Thousands take part in Brighton pension strike protest
Up to 6,000 people have marched through Brighton as part of a national strike over proposed pension changes.
The march left Victoria Gardens at 11:45 GMT and headed to The Level where speeches were made.
Marchers used umbrellas to stop police officers taking pictures of protesters, according to BBC reporter Nick Tarver, who followed the march in Brighton.
The government said it was "unfair and unrealistic" for taxpayers to foot the rising public sector pension bill.
Sussex Police said the march in Brighton had been largely peaceful except when a group of 30 protesters who tried to leave the planned route and enter Churchill Square.
A force spokesman said a 34-year-old man was arrested on suspicion of disorderly behaviour.
Elsewhere, about 200 people took part in marches in Horsham and Hastings while 300 people protested through Worthing and Eastbourne.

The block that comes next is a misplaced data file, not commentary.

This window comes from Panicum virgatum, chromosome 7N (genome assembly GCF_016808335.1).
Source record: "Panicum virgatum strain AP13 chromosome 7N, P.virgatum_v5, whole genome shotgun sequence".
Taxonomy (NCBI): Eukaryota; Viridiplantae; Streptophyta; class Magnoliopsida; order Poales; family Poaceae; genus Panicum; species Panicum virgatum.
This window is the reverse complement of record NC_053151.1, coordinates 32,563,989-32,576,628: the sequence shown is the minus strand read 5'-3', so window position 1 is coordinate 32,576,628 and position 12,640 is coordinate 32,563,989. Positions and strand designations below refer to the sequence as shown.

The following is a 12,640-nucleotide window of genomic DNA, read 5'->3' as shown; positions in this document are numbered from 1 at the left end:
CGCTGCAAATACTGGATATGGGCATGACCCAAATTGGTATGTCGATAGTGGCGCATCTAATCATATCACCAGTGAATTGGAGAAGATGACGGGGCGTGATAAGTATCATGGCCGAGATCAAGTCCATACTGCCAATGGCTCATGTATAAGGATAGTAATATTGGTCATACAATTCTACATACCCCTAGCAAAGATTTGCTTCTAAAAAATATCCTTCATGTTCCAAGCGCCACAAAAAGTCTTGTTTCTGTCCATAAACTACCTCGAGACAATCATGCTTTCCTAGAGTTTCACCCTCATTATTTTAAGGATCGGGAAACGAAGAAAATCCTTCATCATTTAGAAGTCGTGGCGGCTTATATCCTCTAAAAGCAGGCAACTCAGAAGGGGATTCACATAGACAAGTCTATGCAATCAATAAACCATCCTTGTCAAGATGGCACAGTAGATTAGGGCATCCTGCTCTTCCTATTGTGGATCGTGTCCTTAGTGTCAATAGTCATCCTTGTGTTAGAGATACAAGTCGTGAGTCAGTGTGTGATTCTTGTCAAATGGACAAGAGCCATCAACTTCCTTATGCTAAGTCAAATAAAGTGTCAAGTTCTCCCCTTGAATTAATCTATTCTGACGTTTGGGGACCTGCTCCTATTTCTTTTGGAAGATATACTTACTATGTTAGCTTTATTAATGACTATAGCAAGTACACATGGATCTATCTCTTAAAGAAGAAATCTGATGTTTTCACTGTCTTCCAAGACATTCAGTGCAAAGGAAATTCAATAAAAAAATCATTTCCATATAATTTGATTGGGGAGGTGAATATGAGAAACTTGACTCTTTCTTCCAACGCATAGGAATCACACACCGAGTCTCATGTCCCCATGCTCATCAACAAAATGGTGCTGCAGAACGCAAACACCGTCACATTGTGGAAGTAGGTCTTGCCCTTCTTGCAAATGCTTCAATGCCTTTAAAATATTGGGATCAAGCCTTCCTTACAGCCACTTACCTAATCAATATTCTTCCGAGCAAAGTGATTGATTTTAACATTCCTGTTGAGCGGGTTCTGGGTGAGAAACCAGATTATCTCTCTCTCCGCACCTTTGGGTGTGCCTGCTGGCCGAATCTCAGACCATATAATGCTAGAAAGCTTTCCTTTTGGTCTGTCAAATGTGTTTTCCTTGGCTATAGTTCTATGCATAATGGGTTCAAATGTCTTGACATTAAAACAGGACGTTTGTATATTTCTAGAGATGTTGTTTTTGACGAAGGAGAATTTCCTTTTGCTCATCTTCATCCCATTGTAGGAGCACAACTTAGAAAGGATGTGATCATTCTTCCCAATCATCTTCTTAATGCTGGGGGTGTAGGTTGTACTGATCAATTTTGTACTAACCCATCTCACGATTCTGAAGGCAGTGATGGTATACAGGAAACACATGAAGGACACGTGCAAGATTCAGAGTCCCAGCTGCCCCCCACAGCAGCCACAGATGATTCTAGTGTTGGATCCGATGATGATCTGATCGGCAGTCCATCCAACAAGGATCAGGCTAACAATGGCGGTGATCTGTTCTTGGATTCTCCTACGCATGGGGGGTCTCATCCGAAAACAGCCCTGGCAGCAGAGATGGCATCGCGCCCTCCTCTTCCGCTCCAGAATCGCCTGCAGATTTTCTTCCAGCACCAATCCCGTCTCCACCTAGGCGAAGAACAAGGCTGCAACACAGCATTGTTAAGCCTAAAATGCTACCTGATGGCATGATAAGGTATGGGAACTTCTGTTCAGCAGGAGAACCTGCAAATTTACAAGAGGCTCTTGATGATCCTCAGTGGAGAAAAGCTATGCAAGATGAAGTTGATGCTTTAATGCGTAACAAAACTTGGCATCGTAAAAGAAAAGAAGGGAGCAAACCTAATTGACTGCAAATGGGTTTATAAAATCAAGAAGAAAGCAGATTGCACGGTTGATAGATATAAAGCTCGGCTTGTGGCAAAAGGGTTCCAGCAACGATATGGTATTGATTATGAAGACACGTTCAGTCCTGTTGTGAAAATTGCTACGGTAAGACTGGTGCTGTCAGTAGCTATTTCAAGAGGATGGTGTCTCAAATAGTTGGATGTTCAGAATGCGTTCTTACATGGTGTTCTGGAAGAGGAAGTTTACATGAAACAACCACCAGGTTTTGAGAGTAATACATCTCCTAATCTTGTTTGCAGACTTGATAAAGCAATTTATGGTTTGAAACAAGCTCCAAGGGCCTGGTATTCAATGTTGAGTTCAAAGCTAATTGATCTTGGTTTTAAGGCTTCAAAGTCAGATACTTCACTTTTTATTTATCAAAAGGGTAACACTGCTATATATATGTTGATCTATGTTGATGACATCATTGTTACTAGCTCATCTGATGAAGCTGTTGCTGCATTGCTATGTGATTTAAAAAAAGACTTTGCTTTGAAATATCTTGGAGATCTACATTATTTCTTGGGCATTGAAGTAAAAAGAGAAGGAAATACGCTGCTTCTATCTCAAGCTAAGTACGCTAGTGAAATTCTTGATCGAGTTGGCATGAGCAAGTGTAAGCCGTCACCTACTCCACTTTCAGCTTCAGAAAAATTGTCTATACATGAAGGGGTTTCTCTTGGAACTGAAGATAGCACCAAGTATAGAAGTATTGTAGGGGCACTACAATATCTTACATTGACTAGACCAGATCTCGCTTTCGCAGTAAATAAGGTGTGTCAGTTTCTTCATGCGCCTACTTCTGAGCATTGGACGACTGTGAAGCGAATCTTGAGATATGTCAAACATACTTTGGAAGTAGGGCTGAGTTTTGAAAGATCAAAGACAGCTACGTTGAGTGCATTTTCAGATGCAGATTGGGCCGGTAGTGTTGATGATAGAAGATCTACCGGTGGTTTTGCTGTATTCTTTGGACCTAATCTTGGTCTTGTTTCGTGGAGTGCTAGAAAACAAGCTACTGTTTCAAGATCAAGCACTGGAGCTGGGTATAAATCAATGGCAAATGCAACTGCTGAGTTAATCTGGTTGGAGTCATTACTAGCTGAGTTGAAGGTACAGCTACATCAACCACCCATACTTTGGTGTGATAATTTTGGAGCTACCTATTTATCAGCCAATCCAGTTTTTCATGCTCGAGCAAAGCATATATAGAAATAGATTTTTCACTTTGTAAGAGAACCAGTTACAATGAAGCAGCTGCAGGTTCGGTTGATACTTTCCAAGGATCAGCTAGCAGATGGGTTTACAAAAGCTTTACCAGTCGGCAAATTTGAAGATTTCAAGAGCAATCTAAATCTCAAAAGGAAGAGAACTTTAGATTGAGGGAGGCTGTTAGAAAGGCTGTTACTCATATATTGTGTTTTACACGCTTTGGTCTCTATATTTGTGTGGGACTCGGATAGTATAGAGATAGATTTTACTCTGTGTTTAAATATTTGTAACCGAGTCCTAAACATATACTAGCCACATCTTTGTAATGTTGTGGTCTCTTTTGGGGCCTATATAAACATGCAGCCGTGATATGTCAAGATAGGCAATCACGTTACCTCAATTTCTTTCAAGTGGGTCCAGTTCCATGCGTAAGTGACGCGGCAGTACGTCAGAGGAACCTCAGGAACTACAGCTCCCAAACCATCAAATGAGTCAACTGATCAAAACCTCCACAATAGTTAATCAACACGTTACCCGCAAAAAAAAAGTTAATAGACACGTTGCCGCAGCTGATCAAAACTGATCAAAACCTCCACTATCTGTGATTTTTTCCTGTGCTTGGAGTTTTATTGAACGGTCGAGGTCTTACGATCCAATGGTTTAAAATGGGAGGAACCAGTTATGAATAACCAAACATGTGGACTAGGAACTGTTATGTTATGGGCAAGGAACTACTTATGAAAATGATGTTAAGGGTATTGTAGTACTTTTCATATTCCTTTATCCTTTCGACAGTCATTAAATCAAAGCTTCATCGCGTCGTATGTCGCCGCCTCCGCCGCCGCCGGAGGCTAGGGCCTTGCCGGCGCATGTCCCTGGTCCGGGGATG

South East Coast Ambulance Service said it was responding to all 999 calls but urged the public to only call if necessary.
UK Border Agency staff at Gatwick Airport and teaching staff were among those taking action, with many schools closed or partially shut.
Gatwick Airport had earlier warned travellers to be prepared for "significant disruption" but said passengers had gone through border controls "as normal".
Brighton and Sussex University Hospitals NHS Trust said 300 out of 8,000 employees were on strike.
A spokesman said no planned operations had been cancelled but there had been "slight disruption" to out-patients.
East Sussex Healthcare NHS Trust said the strike had had "minimal impact" with no cancelled operations. A spokesman said 100 out of 7,500 employees were on strike.
About 300 schools out of a total of 530 in Sussex were closed or were partially shut.
The 10 unions taking action include Unison, Unite, the GMB and several teaching unions.
University of Brighton, principal lecturer in philosophy, Tom Hickey, said: "This is not a protest, this is a campaign and we intend to win.
"This is an attack on our lives and everyone is united that the government is not going to steal our pensions to pay for a bankers' crisis."
More than two million public sector workers across the UK walked out over proposed pension changes.
Unions object to government plans to make their members pay more and work longer to earn their pensions.
The government said it was trying to make the pension situation fairer for taxpayers and the plans represented a "good offer".